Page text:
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DeKalb CEO Ellis Assured Second Term

Burrell Ellis carried a healthy lead over fellow Democrats Gregory Adams and Jerome Edmondson in Tuesday's primary, avoiding a runoff.

DeKalb County CEO Burrell Ellis easily fended off two Democratic challengers to his seat in Tuesday's primary.

The incumbent, first elected CEO in 2008, walked away with more than 60 percent of the vote, avoiding a runoff, according to preliminary returns early Wednesday morning, defeating Gregory Adams and Jerome Edmondson. He faces no Republican challengers in the November election, so his primary win is tantamount to victory.

Out of 75,399 votes, Ellis had 45,867, though more than 5,000 absentee votes had yet to be counted.

"We've always talked about making your priorities the priorities of this county. That's what we stand for," Ellis told a room of supporters at about 10:30pm. "Tomorrow we get back to work."

In his campaign, Ellis reminded voters he cut more than $130 million from the county's budget since his election, and he highlighted improvements to local parks and community and senior centers.

Edmondson, a businessman, told voters he wanted to improve county infrastructure and lure business and jobs to the county through public-private partnerships and other ventures. Adams, a pastor and former DeKalb County police officer, said he wanted to improve life for the county's public safety workers, lure jobs and business to DeKalb and cut the county's deficit.

Reached last night around 11pm, Adams said he was confident he could take Ellis to a runoff. Edmondson could not be reached for comment.

bulldogger August 01, 2012 at 12:18 PM
In his campaign, Ellis reminded voters he cut more than $130 million from the county's budget This is something he was forced to do, not something he wanted to do. What about all the waste still there.......what are you gonna do about that, BE?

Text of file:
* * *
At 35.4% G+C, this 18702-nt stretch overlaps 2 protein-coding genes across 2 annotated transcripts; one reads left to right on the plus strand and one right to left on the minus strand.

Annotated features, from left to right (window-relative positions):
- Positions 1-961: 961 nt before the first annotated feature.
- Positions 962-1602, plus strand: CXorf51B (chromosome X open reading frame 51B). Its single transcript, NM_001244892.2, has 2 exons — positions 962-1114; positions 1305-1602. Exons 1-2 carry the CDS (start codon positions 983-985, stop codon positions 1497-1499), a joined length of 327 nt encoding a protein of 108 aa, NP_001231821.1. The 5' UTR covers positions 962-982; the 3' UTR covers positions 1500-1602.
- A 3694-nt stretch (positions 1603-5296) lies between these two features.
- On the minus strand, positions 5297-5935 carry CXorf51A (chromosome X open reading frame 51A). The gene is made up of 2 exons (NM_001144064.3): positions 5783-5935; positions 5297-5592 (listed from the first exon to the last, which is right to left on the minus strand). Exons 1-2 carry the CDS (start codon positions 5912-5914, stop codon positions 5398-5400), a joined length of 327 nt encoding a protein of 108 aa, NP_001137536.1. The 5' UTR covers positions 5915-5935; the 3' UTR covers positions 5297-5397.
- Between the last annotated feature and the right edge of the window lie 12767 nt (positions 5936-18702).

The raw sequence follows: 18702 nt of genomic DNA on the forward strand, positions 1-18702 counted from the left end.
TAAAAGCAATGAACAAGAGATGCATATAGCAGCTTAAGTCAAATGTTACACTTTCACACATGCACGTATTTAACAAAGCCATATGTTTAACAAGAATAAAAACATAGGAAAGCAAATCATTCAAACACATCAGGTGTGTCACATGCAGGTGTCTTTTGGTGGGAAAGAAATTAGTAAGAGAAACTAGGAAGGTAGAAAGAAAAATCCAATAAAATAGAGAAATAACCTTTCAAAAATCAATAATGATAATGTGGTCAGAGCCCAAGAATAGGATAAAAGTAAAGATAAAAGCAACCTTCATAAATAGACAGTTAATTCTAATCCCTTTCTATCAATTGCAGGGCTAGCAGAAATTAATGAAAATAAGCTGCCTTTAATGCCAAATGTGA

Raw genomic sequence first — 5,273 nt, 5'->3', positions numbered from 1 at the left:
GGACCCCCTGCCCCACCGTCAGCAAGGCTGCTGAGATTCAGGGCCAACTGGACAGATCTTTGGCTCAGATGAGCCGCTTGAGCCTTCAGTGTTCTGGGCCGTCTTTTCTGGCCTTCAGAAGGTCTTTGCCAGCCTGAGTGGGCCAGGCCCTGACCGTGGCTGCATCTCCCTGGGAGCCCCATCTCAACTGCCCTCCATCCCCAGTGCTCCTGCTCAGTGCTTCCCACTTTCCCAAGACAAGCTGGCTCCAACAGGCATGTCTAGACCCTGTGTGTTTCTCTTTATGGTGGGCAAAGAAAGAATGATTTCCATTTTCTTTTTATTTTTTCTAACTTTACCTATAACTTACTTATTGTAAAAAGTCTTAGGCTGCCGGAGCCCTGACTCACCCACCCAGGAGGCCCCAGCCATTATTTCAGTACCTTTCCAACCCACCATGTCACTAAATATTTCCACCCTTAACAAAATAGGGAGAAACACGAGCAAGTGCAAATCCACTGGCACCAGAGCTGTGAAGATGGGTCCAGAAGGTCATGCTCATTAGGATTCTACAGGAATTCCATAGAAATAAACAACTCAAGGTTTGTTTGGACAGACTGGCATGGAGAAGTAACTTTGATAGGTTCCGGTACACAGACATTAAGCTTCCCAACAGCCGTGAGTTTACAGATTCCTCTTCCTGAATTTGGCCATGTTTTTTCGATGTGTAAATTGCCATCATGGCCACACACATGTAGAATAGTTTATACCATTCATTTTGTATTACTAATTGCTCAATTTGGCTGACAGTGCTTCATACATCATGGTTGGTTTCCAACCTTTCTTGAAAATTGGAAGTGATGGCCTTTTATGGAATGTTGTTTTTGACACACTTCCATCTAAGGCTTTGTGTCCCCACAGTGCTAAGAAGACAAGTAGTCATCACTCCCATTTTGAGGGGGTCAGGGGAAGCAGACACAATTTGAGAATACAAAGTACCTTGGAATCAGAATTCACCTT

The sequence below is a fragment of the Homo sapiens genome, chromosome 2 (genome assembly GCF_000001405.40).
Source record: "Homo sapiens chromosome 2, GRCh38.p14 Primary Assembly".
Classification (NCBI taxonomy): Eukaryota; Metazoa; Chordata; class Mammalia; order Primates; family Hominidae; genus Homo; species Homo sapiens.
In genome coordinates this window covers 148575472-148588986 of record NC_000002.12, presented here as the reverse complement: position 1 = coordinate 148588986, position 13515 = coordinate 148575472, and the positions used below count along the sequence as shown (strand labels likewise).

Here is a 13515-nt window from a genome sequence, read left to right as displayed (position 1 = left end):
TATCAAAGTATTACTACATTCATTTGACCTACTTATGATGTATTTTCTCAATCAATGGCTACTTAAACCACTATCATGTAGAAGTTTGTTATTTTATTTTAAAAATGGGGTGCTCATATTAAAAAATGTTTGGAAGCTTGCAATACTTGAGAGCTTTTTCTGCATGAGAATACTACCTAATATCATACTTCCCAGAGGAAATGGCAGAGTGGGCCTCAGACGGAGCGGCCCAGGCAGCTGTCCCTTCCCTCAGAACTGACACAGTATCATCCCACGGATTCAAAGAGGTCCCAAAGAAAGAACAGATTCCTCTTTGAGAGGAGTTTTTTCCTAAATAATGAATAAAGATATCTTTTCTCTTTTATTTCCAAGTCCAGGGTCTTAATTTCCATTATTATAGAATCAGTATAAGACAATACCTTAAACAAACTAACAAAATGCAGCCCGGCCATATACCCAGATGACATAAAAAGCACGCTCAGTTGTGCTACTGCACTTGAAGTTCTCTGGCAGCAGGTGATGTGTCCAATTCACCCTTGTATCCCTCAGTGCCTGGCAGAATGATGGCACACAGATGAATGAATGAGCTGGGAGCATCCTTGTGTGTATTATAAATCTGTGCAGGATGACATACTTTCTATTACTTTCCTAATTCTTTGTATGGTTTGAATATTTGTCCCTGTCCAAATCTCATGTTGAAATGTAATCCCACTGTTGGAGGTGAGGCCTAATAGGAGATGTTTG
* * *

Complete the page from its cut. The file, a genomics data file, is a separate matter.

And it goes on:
rgm August 01, 2012 at 01:26 PM
Cutting spending may not be advantageous to the majority of residents. We should cut the waste. However, what is classified as waste must determined by all residents, not just the tea party and wealthy residents. The interests of the haves and the have nots are not the same. Politics determines who gets what, when, where, and how.
Michelle August 01, 2012 at 09:14 PM
@rgm...I agree with your comment. Although we are in the south, I can't believe that in 2012, there are still areas in the city where sidewalks do not exist! (i.e. zip code 30034 Flat Shoals where pedestrians walk and there is a lot of traffic congestion). There's no money in the budget for this but funds can be distributed for bike paths. Bike paths is great for our communities, but where are the county's priorities?
Hank Quinn August 02, 2012 at 02:28 AM
probably Federal incentives for bike trails with a short shelf life. Agree, sidewalks should be a priority on busy roads where most pedestrian traffic occurs such as Flat Shoals, Candler, Memorial Drive, Buford Hwy. Muddy trails along the roads are an obvious indication there is a want and need.
Ms. August 02, 2012 at 02:54 AM
Get back to Mr. Ellis as soon as he's done with his soap box derby track. There are other areas of Dekalb that also need sidewalks (thinking parts of Briarcliff and N. Druid Hills that also have pedestrian traffic and no shoulders) Unfortunately, though Mr. Ellis has done little for constituents, he will continue to get reelected.

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